Click on the link below to view the most current availability in PDF format. You will need Adobe Reader to view the file.
Meadowlark Nursery Current Availability
Meadowlark Availability August 12, 2018.[...]
Adobe Acrobat document [61.1 KB]
It's time to plant irises in the garden to assure bloom this year. We have a large selection of iris groups including the Bearded (germanica), Japanese (ensata), Siberian (sibirica), and Louisiana irises. The Bearded group is the first to bloom in the garden, followed by Siberians, then Japanese & Louisiana. The reblooming bearded iris also give a repeat bloom in the fall, for a long season of bloom. The louisiana iris shown here is one of many vibrant colors that include white, shades of blue and purple, magenta, rust, and maroon. Large flat-topped blooms and affinity for water make them suitable for ponds, water-logged or poorly drained sites, edges of lawns. They are robust growers with the ability to colonize where happy.
This image shows just one of the many shades that siberian iris come in, and are all gorgeous. Arising early in the spring, usually after the bearded iris bloom in the garden, these iris are hardy, deer resistant, clay soil tolerant, and very long-lived. They are even drought resistant if you don't mind cutting back the foliage in late summer. In gardens plagued with heavy soil they make a good substitute for the native varieties of iris such as douglasianas and pacific coast hybrids which do not thrive in such conditions.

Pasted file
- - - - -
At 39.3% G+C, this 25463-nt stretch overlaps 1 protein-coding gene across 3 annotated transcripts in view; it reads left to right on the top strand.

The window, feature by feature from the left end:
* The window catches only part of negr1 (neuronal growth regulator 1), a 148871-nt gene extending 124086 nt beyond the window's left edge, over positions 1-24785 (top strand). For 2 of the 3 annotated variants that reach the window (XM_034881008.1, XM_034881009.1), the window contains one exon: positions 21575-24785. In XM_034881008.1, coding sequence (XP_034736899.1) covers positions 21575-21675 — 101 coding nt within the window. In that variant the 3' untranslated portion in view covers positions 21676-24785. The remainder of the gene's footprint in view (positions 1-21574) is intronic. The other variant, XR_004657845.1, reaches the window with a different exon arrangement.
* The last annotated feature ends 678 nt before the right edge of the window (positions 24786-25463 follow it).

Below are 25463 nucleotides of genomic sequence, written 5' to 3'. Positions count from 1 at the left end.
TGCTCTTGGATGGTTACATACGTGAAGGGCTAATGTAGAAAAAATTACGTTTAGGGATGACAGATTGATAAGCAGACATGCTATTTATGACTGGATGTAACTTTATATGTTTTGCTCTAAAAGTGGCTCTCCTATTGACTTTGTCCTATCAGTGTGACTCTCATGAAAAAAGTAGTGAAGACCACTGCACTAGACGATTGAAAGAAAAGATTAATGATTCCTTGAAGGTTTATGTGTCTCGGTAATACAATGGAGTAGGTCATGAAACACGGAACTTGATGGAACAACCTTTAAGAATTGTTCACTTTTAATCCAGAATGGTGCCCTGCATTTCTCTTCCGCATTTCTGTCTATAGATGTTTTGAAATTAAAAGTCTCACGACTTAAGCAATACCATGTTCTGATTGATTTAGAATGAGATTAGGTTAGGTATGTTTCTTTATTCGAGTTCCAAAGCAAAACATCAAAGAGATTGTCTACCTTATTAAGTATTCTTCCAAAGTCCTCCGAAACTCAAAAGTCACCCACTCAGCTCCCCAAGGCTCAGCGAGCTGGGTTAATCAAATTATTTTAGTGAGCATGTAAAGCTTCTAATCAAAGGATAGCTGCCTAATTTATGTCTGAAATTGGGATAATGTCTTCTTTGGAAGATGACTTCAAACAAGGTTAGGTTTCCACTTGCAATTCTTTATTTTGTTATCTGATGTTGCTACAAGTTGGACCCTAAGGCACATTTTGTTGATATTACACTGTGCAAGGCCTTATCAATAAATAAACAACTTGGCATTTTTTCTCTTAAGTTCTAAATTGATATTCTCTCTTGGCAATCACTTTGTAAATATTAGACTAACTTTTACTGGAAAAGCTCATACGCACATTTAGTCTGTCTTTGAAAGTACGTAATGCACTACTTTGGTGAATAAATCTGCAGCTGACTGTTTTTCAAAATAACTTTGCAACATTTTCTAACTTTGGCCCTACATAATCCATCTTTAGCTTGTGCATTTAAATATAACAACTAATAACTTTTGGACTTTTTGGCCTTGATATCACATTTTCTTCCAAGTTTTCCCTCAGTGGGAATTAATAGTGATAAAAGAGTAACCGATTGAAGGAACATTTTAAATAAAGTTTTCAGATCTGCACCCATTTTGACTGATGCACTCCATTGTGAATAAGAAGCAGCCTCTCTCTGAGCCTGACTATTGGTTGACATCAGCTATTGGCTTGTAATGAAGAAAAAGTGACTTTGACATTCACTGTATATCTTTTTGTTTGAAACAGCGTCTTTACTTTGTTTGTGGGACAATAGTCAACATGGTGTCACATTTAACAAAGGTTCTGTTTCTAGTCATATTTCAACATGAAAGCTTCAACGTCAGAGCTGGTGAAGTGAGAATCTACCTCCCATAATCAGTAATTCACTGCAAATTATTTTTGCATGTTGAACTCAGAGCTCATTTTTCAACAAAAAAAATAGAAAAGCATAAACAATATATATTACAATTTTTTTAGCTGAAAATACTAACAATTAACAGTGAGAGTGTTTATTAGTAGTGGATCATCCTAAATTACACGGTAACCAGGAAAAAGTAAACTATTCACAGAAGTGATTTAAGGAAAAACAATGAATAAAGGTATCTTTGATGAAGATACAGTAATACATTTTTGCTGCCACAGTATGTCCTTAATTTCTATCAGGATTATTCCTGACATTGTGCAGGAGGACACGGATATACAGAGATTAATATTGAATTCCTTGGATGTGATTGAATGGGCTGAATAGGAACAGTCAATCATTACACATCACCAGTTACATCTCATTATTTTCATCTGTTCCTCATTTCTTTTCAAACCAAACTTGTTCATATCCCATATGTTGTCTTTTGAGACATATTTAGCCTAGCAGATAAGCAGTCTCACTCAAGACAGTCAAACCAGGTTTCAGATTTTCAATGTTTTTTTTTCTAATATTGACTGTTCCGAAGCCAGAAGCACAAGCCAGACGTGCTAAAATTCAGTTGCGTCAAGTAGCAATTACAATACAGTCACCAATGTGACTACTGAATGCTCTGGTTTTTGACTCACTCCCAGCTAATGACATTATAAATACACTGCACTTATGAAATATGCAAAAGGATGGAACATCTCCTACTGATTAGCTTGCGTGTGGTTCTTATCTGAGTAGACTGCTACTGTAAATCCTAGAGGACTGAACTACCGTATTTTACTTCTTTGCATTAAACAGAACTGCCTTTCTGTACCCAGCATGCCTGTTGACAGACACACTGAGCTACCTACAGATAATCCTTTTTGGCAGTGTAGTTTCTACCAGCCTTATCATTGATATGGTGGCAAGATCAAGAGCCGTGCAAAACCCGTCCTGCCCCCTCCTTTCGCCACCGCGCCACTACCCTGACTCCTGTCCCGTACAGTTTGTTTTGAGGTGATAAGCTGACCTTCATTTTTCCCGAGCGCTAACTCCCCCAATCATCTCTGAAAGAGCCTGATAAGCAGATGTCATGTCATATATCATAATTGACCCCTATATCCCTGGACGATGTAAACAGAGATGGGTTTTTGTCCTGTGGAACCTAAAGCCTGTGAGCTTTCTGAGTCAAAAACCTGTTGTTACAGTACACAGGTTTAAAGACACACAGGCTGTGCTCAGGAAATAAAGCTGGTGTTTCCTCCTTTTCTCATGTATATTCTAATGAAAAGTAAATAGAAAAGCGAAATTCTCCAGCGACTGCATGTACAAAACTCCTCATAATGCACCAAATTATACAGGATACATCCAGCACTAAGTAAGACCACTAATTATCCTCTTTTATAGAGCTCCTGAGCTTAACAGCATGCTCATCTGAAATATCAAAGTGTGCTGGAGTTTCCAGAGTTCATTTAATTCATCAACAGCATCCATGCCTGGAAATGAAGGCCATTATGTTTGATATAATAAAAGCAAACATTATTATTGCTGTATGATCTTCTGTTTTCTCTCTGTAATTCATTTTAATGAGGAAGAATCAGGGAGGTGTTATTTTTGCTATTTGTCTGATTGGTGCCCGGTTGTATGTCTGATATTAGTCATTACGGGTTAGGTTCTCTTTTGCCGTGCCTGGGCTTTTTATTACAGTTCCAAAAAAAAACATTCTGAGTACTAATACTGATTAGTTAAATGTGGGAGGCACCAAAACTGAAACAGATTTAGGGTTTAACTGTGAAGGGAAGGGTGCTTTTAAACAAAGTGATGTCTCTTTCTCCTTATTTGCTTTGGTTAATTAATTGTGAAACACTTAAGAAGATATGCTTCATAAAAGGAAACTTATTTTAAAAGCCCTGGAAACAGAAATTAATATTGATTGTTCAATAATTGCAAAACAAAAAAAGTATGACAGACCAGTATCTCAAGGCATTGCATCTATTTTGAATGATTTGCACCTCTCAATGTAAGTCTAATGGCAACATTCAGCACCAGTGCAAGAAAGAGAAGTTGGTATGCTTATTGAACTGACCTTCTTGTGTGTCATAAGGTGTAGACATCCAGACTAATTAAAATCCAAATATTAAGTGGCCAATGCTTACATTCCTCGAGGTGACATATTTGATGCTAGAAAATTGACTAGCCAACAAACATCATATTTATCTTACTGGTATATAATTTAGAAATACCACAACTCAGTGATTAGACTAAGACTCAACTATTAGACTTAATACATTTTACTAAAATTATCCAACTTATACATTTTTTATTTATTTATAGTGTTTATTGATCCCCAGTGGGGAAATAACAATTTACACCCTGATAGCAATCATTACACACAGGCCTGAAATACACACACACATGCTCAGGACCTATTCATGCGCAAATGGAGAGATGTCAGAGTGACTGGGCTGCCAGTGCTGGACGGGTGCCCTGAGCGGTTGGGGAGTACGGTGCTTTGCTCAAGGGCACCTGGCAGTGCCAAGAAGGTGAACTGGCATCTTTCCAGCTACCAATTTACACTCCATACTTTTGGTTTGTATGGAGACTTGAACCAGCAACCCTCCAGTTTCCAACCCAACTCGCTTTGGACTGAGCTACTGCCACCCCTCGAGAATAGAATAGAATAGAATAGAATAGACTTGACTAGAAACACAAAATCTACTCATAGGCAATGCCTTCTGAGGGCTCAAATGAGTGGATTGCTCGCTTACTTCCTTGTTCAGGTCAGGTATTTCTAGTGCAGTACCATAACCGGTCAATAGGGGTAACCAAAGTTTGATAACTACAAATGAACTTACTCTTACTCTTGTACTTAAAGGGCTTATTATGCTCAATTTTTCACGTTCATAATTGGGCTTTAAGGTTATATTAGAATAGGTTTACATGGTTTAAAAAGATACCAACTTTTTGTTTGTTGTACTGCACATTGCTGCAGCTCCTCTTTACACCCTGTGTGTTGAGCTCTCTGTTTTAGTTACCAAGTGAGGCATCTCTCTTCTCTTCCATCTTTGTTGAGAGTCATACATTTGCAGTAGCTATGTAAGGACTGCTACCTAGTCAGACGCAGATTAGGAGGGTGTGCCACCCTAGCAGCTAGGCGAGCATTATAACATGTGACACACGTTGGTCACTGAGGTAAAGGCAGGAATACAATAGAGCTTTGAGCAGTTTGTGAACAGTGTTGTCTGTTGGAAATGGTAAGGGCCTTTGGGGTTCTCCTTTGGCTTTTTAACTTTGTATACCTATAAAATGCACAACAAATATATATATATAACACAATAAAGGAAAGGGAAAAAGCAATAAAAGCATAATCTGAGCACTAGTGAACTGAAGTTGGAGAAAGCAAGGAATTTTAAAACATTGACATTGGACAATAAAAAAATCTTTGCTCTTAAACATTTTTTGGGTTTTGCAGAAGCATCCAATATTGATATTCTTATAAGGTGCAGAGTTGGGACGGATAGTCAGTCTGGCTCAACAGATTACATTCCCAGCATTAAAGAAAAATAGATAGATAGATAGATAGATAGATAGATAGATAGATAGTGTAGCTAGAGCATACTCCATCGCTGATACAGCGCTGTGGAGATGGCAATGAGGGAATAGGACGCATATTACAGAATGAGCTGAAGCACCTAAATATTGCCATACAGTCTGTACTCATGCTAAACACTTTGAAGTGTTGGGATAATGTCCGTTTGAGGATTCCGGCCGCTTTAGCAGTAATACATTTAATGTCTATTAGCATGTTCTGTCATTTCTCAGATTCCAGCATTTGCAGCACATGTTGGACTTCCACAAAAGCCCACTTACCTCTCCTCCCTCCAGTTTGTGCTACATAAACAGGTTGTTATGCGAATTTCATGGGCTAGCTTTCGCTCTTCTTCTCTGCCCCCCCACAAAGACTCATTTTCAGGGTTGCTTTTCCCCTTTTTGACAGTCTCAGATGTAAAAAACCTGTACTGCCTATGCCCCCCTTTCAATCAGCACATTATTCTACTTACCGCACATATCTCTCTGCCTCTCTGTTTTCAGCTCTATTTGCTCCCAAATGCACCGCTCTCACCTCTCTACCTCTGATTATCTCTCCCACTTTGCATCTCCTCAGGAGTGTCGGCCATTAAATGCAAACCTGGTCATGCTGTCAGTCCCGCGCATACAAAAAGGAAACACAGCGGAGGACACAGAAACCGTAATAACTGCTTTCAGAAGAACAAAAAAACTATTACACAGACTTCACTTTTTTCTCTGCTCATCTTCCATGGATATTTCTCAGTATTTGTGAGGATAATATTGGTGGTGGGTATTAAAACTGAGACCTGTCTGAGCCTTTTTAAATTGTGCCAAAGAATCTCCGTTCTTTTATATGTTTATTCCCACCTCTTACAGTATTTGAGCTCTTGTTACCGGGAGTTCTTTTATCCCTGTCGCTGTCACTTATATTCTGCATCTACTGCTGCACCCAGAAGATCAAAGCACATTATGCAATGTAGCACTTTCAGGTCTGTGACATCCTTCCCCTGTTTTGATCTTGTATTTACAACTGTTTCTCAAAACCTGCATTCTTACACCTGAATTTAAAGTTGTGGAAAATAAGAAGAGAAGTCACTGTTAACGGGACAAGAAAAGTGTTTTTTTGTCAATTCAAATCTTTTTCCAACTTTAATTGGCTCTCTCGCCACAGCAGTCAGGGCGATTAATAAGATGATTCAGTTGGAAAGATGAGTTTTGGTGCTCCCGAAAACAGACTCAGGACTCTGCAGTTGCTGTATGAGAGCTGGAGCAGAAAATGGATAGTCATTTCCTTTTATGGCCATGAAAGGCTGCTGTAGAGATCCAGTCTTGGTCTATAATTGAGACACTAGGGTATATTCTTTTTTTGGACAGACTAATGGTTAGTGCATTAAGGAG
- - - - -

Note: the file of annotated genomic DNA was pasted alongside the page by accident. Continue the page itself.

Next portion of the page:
This reblooming bearded iris variety, Beverly Sills, is an old favorite. She features intense peachy-pink blooms in early spring with a repeat bloom in fall. This is only one example of the luscious colors in the iris germanica group and are easy to grow - deer, heat and drought tolerant and require little maintenance. Please inquire as to which varieties and quantities are available, as they change drastically throughout the season.
This little known species is also known as "Winter Iris" as it blooms sporadically in midwinter from November through March. It's sweetly scented blooms adorn the clean clumps of foliage at a time when not much else is blooming in the garden. Non-demanding and drought resistant, plantings can be let to dry out in summer. The painted petals are intriguing when studied up close (as long as you ignore the slug damage) and the plants always look fresh - evergreen through summer if watered occasionally with little cleanup necessary.